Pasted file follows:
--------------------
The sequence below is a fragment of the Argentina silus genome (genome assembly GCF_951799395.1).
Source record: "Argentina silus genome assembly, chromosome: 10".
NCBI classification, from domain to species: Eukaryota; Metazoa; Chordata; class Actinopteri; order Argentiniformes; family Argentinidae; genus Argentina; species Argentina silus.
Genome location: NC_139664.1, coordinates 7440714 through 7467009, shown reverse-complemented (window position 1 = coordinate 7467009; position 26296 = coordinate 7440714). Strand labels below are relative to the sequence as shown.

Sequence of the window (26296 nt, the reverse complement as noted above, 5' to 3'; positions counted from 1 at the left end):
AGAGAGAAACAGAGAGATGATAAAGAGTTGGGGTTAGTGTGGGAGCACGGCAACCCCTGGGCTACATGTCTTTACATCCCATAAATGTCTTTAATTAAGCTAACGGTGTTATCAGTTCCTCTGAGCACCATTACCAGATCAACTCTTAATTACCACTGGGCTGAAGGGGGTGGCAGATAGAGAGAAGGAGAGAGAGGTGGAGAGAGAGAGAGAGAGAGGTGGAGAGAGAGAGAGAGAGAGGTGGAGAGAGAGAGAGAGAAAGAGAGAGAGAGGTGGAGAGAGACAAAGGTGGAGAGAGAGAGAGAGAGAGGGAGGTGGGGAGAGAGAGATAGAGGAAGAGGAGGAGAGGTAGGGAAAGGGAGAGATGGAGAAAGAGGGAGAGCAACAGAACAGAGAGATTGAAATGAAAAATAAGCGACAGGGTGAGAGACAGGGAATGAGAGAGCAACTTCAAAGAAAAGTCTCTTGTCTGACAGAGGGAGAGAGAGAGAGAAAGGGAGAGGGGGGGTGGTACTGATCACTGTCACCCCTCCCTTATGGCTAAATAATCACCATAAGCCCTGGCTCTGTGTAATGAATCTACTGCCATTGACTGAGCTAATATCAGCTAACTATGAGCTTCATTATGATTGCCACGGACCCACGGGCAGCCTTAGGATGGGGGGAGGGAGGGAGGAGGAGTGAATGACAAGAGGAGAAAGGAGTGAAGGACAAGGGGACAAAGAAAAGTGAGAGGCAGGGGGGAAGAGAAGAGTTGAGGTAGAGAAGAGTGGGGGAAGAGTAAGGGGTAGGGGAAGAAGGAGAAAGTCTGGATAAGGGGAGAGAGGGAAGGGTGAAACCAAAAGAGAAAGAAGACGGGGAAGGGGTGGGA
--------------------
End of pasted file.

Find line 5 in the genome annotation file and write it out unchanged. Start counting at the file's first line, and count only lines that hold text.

Sequence of the window (26296 nt, the reverse complement as noted above, 5' to 3'; positions counted from 1 at the left end):